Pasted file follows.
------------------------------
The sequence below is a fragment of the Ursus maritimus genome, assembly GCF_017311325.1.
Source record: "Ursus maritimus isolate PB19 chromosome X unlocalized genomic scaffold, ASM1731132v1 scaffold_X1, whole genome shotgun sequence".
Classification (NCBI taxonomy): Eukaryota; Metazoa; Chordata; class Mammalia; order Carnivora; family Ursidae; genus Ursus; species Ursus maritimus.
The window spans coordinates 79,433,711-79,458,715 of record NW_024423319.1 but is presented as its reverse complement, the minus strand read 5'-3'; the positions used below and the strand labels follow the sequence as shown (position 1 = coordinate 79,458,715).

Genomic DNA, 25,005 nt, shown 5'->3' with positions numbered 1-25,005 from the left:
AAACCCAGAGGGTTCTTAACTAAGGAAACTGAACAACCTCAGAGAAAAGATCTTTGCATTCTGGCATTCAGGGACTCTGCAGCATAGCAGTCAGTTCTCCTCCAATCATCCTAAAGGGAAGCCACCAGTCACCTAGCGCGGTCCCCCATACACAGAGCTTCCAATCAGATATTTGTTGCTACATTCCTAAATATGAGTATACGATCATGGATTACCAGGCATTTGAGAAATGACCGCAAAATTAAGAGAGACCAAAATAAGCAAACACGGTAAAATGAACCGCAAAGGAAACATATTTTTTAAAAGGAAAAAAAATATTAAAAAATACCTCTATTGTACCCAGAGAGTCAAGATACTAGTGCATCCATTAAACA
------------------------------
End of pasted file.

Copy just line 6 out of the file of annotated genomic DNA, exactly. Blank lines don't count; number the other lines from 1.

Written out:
AAACCCAGAGGGTTCTTAACTAAGGAAACTGAACAACCTCAGAGAAAAGATCTTTGCATTCTGGCATTCAGGGACTCTGCAGCATAGCAGTCAGTTCTCCTCCAATCATCCTAAAGGGAAGCCACCAGTCACCTAGCGCGGTCCCCCATACACAGAGCTTCCAATCAGATATTTGTTGCTACATTCCTAAATATGAGTATACGATCATGGATTACCAGGCATTTGAGAAATGACCGCAAAATTAAGAGAGACCAAAATAAGCAAACACGGTAAAATGAACCGCAAAGGAAACATATTTTTTAAAAGGAAAAAAAATATTAAAAAATACCTCTATTGTACCCAGAGAGTCAAGATACTAGTGCATCCATTAAACA